• The No. 5 starter: When Fangraphs ranked the Dodger starting rotation No. 2 in the Major Leagues today, you could hear the guffaws around the baseball world. In fact, you might have heard them even if Frankie Montas, Brett Anderson and Mike Bolsinger hadn’t joined Hyun-Jin Ryu and Brandon McCarthy in the all-M*A*S*H starting rotation. But the truth remains that few if any teams are better equipped, over the course of the entire season, to generate a competitive pitcher for every single game. There might be some trial and error evolved, but when all is said and done, it’s going to make a difference to have Julio Urias, Jose De Leon and Ross Stripling, among others, poised to join those with big-league experience. And yes, that includes October, too.


In case you missed it: Ex-Dodger moves forward from tragedy


The Dodgers and ‘The Arm’


  1. I’ll still be presently surprised if this team wins more than 85 and makes playoffs. And I’ll be absolutely shocked if they win any game not pitched by Kershaw in the playoffs, here’s hoping I’m completely wrong.

    • jpavko

      Skeptics not welcome here. Go Blue!

    • Even if the team won every game pitched by Clayton, say 32, that means that somehow they would have managed to win 53 games started by another pitcher.

      • I’m talking about in the playoffs. I don’t see any of their pitchers winning a playoff game, against the likes of the Cubs and Mets.
        As far as regular season, sure they’ll pick up wins, as I wrote, I’ll be pleasantly surprised if the team wins 85. I’m thinking it’ll be closer to 75 however. That still means over 40 games they’ll win without Kershaw pitching.

      • Wow! 75 wins!? You are down on this club.

      • Yes I am, I think the FO had a horrible off season. I do like the future and Roberts hiring, but the starters after Kershaw don’t inspire at all, Maeda looks good however.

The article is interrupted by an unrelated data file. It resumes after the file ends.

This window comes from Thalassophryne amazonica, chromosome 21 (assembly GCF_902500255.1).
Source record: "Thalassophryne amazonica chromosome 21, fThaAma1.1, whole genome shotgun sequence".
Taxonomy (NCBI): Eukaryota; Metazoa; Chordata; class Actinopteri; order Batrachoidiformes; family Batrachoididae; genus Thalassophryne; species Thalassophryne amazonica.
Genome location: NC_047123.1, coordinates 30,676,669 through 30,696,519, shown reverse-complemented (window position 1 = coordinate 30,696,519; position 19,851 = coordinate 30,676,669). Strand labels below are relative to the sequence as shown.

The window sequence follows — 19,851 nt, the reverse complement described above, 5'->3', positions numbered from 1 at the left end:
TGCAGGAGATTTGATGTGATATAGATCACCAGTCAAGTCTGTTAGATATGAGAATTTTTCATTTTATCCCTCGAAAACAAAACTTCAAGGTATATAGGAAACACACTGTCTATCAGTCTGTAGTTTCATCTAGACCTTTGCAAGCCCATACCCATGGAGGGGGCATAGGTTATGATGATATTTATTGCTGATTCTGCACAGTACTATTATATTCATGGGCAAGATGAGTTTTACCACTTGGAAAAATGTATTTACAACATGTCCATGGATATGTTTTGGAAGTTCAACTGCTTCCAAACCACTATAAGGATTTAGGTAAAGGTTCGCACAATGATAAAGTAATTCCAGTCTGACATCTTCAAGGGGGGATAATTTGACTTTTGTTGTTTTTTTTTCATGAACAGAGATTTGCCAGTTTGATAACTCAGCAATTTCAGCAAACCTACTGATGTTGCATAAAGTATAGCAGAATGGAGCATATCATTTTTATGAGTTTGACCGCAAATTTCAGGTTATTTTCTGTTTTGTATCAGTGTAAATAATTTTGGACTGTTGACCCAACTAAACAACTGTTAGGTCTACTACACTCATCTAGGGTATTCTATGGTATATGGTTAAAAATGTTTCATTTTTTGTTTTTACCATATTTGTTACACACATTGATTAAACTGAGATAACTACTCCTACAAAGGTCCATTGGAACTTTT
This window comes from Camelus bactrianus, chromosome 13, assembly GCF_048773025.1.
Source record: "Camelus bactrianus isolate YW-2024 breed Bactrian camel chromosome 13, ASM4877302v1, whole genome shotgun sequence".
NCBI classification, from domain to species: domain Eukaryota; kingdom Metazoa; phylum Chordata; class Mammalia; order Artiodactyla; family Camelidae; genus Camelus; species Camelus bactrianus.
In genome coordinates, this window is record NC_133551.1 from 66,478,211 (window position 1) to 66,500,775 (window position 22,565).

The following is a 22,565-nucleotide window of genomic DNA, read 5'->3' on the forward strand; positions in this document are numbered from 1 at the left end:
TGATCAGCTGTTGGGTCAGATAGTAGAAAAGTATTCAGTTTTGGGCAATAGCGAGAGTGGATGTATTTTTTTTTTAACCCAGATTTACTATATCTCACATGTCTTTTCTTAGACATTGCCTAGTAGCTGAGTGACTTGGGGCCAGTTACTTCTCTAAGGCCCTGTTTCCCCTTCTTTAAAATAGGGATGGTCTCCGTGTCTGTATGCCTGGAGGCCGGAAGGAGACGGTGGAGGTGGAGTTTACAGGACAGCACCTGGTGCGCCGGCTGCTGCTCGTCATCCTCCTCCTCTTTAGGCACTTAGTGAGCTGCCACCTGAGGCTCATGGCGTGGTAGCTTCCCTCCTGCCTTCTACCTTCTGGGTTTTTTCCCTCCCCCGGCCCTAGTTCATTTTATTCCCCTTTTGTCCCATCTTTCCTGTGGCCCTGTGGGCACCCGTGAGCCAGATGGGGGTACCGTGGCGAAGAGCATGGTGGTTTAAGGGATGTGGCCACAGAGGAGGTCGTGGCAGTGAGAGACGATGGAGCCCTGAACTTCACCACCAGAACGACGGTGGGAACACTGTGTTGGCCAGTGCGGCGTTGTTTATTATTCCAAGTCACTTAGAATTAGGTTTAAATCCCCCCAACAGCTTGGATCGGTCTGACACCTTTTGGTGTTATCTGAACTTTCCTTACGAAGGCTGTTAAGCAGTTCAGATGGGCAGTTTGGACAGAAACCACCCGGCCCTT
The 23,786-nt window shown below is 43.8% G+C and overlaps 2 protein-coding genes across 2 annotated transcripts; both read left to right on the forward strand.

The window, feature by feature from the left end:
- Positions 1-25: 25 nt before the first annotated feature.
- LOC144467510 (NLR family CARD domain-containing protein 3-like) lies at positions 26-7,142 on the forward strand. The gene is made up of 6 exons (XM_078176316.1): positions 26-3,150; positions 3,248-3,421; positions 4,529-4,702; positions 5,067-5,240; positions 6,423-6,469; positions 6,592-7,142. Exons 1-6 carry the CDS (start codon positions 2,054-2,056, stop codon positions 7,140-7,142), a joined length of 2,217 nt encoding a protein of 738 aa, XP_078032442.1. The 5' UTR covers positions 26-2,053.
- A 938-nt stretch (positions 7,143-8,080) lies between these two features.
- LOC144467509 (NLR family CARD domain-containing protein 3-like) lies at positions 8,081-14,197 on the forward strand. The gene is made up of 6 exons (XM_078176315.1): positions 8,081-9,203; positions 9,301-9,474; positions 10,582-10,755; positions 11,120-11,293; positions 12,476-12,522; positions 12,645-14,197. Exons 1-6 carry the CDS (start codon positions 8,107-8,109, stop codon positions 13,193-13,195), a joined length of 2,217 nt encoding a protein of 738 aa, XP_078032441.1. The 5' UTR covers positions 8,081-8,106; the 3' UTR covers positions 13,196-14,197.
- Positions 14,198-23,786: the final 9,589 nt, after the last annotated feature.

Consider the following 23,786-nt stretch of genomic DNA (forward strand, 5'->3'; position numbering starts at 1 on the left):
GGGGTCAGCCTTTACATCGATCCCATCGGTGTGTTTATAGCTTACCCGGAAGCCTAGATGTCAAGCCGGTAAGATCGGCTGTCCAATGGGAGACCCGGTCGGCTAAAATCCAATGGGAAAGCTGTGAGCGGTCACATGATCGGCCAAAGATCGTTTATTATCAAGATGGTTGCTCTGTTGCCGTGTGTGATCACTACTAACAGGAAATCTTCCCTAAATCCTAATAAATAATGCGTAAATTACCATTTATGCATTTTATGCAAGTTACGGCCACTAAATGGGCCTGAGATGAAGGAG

• As far as the offense, the FO is counting on too many ifs to happen, IMO. If Puig, Grandal and Turner recover from injury/offseason surges. If Seager is as good as the hype, if AGon remains productive going into his mid 30’s. If Pederson and Crawford can produce anything at all. If most of this happens, sure they can be a force, but chances are, most of this won’t happen.

      • All teams as ify, but there are probabilities attached to each if. If you had played the if game with the 2015 club, one might have said, if the starters aren’t injured (yet we lost two right off the bat), if Grandal is as advertised (he was but got injured), if Rollins rebounds (he didn’t) if Howie, Puig and SVS sustain their performance (they didn’t), if Joc pans out (did, but only for half a season), if the pen is lights out (it wasn’t). And yet that team won 92 games.

      • Yes some of those ifs will pan out. Last year having two top pitchers was extremely helpful, down to one this year. AGon was a year younger (possibly his last in his prime), Howie was healthy until September (this year he’s DL bound right off the bat), Turner and Grandal weren’t coming off surgery last year either. I agree pen may be in better shape now than last year however.

  2. Hopefully we stay in striking distance with our 1 1/2 man rotation until the fire sales start mid-season. Then hopefully we get a real pitcher not a the-computer-said-he – was-worth-the-gamble injury prone but healthy right now guy.

  3. I am old, 77, & have been a Dodger fan since 1947. It has now been 28 years since winning it all, & I am running out of time. Building for the long haul will mean Clayton will be done. Let’s get the WS while he is still effective.

    • Chances are they won’t, although he’ll probably win one with another team when he leaves in 3 years.

  4. has Yasiel Puig lost weight?